Re: Redirection MUST NOTs

What you propose requires a change to client behavior in a way that
potentially reduces the integrity of the user interaction for all sites
because you have a specific site you believe has a valid reason for
allowing handling the redirect w/o user interaction.

I don't believe endorsing this change in client behavior would be a good
idea. Adding a new header or header parameter which declared a server's
good intentions might be a reasonable approach. The client designers could
then choose to honor the declaration or perhaps prompt the user once and
remember that a specific server was approved, etc.

Dave Morris

On Mon, 3 Nov 2003, Mark Baker wrote:

> Hi,
> In the descriptions of each of the 301, 302, and 307 response codes of
> RFC 2616, the following text can be found;
> "If the [code] status code is received in response to a request other
>  than GET or HEAD, the user agent MUST NOT automatically redirect the
>  request unless it can be confirmed by the user, since this might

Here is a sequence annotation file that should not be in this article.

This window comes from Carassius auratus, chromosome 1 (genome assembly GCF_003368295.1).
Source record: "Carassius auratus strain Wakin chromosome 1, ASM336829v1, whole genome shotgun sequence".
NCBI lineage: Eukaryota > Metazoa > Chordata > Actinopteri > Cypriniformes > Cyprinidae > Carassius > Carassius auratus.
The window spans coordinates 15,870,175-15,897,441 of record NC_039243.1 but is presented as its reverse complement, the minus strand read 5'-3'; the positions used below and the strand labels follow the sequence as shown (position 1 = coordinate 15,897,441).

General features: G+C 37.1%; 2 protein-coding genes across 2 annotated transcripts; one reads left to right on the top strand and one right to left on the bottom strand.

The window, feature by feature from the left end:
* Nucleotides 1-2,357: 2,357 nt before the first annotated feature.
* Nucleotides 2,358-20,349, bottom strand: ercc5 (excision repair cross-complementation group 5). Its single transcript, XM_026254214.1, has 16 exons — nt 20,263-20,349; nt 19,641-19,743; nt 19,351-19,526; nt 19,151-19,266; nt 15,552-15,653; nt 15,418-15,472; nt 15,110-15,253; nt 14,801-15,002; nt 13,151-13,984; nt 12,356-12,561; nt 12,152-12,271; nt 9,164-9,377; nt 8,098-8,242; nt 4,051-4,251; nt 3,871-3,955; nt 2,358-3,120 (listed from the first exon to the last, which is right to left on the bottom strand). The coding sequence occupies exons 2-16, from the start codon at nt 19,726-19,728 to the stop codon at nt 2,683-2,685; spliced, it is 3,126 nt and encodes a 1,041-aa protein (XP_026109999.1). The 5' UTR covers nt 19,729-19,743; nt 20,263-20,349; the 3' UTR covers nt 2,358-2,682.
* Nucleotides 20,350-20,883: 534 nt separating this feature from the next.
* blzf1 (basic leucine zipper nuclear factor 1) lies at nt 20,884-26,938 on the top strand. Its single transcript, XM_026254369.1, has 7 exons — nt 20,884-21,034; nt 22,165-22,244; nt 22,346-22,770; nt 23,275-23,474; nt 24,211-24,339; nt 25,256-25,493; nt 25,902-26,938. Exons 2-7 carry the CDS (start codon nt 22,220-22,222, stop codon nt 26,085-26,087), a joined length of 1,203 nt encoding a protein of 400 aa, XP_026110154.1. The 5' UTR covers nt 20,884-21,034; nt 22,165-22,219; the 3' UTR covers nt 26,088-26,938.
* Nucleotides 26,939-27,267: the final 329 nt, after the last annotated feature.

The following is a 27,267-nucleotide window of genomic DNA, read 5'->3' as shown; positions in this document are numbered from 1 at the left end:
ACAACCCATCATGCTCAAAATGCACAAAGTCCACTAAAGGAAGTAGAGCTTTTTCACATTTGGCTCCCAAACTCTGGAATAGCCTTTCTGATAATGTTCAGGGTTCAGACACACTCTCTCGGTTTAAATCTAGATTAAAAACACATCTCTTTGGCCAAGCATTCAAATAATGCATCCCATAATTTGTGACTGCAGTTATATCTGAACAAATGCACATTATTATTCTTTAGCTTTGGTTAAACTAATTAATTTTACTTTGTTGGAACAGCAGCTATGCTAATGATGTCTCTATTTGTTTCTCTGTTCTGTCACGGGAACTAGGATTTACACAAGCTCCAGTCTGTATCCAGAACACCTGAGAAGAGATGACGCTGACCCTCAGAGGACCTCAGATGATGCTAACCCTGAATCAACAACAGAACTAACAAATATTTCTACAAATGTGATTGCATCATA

>  change the conditions under which the request was issued."
> I believe that the conformance level should be "SHOULD NOT" rather than
> Though I'm not familiar with the history of this requirement, it seems
> self-explanatory regarding its intent; it's there as a warning, not as
> a conformance statement.  And while it's certainly the best approach
> in the generic case (as "SHOULD NOT" would indicate), the opportunity
> for a private agreement to exist between client and server should be
> recognized IMO.
> In my case, the nature of the type of resource - as indicated in the
> messages via link metadata - to which a POST is submitted is such that
> there is no change of condition under which the request was issued.  The
> agent has committed to submitting the data across a trust boundary with
> the expectation that a redirect is being performed in lieu of the server
> acting as an intermediary for the request.
> Thanks.
> Mark.

Received on Tuesday, 4 November 2003 14:20:01 UTC